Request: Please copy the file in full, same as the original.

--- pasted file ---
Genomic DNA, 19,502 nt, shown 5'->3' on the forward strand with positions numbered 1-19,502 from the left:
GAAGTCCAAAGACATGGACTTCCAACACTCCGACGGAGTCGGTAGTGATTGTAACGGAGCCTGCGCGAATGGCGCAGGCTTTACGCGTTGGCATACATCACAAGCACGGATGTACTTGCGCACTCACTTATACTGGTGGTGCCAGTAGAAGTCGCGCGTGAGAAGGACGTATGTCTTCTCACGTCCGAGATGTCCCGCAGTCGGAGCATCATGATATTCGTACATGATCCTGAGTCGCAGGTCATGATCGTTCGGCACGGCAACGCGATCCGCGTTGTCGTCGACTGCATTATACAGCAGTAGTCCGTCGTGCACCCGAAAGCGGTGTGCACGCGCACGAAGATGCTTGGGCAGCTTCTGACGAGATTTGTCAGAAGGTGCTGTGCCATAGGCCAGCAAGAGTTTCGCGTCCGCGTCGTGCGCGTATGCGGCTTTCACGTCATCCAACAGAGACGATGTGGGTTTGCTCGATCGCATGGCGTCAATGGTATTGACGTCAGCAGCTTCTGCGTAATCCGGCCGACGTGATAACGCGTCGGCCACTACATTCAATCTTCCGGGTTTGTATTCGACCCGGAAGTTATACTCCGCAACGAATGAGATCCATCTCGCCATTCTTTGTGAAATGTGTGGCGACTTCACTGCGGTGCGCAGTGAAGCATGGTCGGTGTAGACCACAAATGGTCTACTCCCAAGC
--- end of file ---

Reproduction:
Genomic DNA, 19,502 nt, shown 5'->3' on the forward strand with positions numbered 1-19,502 from the left:
GAAGTCCAAAGACATGGACTTCCAACACTCCGACGGAGTCGGTAGTGATTGTAACGGAGCCTGCGCGAATGGCGCAGGCTTTACGCGTTGGCATACATCACAAGCACGGATGTACTTGCGCACTCACTTATACTGGTGGTGCCAGTAGAAGTCGCGCGTGAGAAGGACGTATGTCTTCTCACGTCCGAGATGTCCCGCAGTCGGAGCATCATGATATTCGTACATGATCCTGAGTCGCAGGTCATGATCGTTCGGCACGGCAACGCGATCCGCGTTGTCGTCGACTGCATTATACAGCAGTAGTCCGTCGTGCACCCGAAAGCGGTGTGCACGCGCACGAAGATGCTTGGGCAGCTTCTGACGAGATTTGTCAGAAGGTGCTGTGCCATAGGCCAGCAAGAGTTTCGCGTCCGCGTCGTGCGCGTATGCGGCTTTCACGTCATCCAACAGAGACGATGTGGGTTTGCTCGATCGCATGGCGTCAATGGTATTGACGTCAGCAGCTTCTGCGTAATCCGGCCGACGTGATAACGCGTCGGCCACTACATTCAATCTTCCGGGTTTGTATTCGACCCGGAAGTTATACTCCGCAACGAATGAGATCCATCTCGCCATTCTTTGTGAAATGTGTGGCGACTTCACTGCGGTGCGCAGTGAAGCATGGTCGGTGTAGACCACAAATGGTCTACTCCCAAGC